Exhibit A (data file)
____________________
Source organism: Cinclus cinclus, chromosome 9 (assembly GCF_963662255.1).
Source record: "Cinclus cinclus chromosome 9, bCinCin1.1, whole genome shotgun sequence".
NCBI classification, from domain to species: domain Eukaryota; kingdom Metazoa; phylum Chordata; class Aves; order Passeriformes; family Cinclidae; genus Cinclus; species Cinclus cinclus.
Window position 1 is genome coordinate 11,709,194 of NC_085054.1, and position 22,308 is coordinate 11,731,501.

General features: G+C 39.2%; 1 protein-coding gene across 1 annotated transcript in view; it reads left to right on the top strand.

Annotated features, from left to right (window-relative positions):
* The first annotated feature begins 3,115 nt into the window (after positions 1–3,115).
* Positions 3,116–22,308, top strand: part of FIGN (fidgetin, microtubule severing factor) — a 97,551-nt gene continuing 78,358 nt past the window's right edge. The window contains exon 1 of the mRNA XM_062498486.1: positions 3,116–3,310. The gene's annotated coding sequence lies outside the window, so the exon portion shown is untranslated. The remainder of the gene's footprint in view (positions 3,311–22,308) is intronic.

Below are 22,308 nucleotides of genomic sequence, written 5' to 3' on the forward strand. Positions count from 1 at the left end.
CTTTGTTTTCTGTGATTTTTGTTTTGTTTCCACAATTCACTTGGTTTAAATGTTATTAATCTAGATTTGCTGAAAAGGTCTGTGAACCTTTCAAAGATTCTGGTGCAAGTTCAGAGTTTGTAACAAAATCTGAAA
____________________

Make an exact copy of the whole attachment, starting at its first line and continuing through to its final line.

Source organism: Cinclus cinclus, chromosome 9 (assembly GCF_963662255.1).
Source record: "Cinclus cinclus chromosome 9, bCinCin1.1, whole genome shotgun sequence".
NCBI classification, from domain to species: domain Eukaryota; kingdom Metazoa; phylum Chordata; class Aves; order Passeriformes; family Cinclidae; genus Cinclus; species Cinclus cinclus.
Window position 1 is genome coordinate 11,709,194 of NC_085054.1, and position 22,308 is coordinate 11,731,501.

General features: G+C 39.2%; 1 protein-coding gene across 1 annotated transcript in view; it reads left to right on the top strand.

Annotated features, from left to right (window-relative positions):
* The first annotated feature begins 3,115 nt into the window (after positions 1–3,115).
* Positions 3,116–22,308, top strand: part of FIGN (fidgetin, microtubule severing factor) — a 97,551-nt gene continuing 78,358 nt past the window's right edge. The window contains exon 1 of the mRNA XM_062498486.1: positions 3,116–3,310. The gene's annotated coding sequence lies outside the window, so the exon portion shown is untranslated. The remainder of the gene's footprint in view (positions 3,311–22,308) is intronic.

Below are 22,308 nucleotides of genomic sequence, written 5' to 3' on the forward strand. Positions count from 1 at the left end.
CTTTGTTTTCTGTGATTTTTGTTTTGTTTCCACAATTCACTTGGTTTAAATGTTATTAATCTAGATTTGCTGAAAAGGTCTGTGAACCTTTCAAAGATTCTGGTGCAAGTTCAGAGTTTGTAACAAAATCTGAAA